In a divorce proceeding where the couple has minor children, the trial court determines the initial custody arrangement based upon the best interests of the child. To determine the child’s “best interests” the court takes into consideration a number of factors, including:
Seeking a Child Custody Modification (Timesharing)
Once a custody determination has been made, there is a presumption in favor of the reasonableness of the original decree. So, in order to justify disturbing it, the parent seeking a modification must show that there has been a substantial, material change in circumstances that was unforeseen at the time of the original decree. If the party seeking modification can show a substantial, material, unforeseen change in circumstances, they then must show that a modification to the original decree would be in the child’s best interests.
What does a “substantial change in circumstances” mean?
As with most areas of law, the standards and definitions in Florida family law are continuously changing and evolving. This article outlines the history of the “substantial change” tests various Florida courts have employed over the years. As you’ll see, one of the most recent changes appears to eliminate a showing of “detriment” to the child if the order is not modified, the result being a slightly lower standard of proof in order to secure a modification.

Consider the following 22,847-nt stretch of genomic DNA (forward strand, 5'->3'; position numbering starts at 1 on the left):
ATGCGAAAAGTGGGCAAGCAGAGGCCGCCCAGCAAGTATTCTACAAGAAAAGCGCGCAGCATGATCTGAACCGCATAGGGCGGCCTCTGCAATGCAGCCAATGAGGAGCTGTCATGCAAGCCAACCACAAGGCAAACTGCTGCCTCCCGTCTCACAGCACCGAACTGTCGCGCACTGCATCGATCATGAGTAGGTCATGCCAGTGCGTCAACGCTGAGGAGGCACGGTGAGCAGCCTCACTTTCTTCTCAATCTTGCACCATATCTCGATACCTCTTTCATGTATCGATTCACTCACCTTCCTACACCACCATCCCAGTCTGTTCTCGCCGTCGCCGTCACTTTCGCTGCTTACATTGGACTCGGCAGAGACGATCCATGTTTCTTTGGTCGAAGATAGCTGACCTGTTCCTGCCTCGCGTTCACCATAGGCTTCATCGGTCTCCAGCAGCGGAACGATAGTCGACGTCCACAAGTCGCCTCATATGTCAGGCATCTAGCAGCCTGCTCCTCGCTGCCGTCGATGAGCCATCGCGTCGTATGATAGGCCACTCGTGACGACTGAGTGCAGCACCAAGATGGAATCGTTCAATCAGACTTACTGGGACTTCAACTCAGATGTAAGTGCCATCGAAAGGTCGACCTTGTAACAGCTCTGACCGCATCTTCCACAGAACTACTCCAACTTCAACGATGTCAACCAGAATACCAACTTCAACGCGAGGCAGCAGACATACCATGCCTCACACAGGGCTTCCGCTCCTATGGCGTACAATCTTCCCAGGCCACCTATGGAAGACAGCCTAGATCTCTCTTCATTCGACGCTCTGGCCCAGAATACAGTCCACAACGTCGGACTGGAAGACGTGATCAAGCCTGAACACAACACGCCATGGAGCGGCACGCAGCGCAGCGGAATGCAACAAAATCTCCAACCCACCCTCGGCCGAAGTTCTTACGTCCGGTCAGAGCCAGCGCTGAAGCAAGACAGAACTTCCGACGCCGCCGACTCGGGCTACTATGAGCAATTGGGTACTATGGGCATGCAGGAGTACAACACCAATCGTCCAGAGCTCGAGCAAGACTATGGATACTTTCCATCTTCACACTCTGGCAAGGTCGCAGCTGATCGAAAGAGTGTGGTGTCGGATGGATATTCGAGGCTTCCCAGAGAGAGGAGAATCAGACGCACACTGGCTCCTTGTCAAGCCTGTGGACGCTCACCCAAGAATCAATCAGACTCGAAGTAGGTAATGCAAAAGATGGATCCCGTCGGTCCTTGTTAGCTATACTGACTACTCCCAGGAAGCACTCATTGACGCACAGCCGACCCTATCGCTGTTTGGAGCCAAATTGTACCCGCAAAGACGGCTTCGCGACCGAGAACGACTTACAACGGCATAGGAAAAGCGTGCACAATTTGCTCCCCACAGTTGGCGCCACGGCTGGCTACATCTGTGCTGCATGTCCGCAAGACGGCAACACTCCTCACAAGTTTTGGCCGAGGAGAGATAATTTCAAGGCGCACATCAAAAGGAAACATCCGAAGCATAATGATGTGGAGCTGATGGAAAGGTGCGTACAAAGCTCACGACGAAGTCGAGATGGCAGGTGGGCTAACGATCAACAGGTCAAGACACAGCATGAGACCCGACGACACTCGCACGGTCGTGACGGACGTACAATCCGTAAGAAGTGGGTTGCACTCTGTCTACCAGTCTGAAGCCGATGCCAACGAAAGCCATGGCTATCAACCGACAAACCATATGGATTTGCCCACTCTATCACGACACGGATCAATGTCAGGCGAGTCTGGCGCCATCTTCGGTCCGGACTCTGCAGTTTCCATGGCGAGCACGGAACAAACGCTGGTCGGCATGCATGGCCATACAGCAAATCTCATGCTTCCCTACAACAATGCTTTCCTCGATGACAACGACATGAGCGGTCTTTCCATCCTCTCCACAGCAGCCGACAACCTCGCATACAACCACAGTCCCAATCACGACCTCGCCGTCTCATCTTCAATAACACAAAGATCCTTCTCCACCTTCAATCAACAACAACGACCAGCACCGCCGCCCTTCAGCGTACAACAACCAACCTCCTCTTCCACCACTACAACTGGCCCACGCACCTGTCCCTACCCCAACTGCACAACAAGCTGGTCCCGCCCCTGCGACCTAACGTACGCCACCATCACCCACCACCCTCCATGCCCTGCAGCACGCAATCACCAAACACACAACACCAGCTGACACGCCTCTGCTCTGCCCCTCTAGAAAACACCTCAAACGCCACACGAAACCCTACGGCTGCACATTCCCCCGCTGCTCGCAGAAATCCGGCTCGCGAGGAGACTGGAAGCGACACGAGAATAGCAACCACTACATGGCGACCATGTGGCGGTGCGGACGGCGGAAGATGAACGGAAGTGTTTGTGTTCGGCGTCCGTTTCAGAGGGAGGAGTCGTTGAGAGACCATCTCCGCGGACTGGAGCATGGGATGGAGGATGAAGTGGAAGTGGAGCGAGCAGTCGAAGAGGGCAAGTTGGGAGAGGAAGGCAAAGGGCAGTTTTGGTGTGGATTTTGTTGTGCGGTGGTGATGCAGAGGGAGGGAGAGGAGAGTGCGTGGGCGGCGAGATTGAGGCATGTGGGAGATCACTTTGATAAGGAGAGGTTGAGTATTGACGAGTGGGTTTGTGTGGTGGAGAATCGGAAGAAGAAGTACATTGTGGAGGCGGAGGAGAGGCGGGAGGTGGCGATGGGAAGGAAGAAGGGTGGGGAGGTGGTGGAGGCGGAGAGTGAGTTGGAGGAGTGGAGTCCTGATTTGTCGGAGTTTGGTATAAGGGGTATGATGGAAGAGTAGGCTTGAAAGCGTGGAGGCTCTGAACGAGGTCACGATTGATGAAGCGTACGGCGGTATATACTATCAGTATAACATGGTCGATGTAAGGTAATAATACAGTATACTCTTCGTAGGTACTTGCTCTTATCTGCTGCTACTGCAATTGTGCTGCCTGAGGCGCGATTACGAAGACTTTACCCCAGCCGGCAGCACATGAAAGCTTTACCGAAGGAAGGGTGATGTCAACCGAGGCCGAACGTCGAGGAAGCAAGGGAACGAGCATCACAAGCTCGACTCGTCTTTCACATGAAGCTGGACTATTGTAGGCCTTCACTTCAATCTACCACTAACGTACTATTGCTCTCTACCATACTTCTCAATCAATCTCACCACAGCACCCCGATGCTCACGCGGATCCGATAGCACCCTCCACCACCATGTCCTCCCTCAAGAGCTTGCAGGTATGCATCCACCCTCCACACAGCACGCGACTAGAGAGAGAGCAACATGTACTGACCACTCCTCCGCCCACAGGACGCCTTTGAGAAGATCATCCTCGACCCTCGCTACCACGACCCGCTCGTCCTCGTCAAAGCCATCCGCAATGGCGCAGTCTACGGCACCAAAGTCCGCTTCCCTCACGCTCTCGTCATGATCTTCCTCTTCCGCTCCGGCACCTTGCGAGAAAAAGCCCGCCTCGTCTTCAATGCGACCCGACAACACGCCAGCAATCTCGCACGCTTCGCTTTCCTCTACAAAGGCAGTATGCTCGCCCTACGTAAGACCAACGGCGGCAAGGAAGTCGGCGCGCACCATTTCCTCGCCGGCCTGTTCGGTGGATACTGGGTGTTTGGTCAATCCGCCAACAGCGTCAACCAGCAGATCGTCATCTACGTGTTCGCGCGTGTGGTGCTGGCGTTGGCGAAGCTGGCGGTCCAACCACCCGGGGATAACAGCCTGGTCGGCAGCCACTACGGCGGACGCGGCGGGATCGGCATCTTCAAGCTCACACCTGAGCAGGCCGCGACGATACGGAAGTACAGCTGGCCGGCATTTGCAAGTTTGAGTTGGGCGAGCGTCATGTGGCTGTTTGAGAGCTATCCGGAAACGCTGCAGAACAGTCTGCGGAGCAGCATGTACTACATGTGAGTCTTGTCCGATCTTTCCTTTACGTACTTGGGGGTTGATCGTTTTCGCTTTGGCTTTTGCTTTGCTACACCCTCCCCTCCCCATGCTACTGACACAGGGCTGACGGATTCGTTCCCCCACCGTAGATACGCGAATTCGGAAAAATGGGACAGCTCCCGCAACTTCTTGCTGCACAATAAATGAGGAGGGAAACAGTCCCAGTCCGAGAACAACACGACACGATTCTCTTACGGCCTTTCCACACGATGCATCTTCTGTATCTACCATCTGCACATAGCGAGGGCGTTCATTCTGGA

However, it is still quite challenging to overcome the court’s initial determination. Here are some examples where Florida courts determined there was NOT a substantial change in circumstances:
- Temporary changes in the child’s living arrangements. (E.g., Child used to live with Mom but parents decided for the next school year she would live with Dad.)
- Parent’s informal agreements. (E.g., Mom allows an additional night’s sleepover with Dad.) This would discourage parents from making decisions in the child’s best interests.
- When one parent relocates.
- Parents’ inability to communicate or bitter relations.
What IS enough for a showing of substantial change in circumstances?
There is no set formula for a showing of substantial change, so it is important to have an experienced, knowledgeable family law attorney to review your case and advocate for your rights. Contact George Gelb for a free consultation – (561) 748-8000
Here’s one example of when the court found a substantial change in circumstances: In Wade v. Hirschman, 903 So.2d 928 (Fla. 2005), the prevailing case law for the “substantial change” test, the Court found that alienating the other parent, plus contempt and ongoing violations of shared parental responsibility were enough to meet the substantial change requirement.